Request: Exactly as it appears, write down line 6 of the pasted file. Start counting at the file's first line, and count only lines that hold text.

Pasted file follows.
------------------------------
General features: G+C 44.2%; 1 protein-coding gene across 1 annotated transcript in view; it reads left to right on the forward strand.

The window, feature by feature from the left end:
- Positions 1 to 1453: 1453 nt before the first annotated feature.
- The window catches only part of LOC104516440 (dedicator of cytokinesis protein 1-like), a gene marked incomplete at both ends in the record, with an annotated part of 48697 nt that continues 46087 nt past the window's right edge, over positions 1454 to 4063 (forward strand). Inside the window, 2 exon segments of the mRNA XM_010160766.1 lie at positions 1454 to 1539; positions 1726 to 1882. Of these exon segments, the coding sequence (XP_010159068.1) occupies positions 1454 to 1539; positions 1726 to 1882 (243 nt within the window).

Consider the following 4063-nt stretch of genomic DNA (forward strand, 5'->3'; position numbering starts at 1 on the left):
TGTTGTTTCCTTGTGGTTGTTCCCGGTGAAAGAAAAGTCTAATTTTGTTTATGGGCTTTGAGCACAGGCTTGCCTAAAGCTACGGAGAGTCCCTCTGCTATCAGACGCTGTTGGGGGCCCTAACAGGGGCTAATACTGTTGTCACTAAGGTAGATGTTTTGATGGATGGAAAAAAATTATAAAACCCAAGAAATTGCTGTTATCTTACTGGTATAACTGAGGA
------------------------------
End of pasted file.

TGTTGTTTCCTTGTGGTTGTTCCCGGTGAAAGAAAAGTCTAATTTTGTTTATGGGCTTTGAGCACAGGCTTGCCTAAAGCTACGGAGAGTCCCTCTGCTATCAGACGCTGTTGGGGGCCCTAACAGGGGCTAATACTGTTGTCACTAAGGTAGATGTTTTGATGGATGGAAAAAAATTATAAAACCCAAGAAATTGCTGTTATCTTACTGGTATAACTGAGGA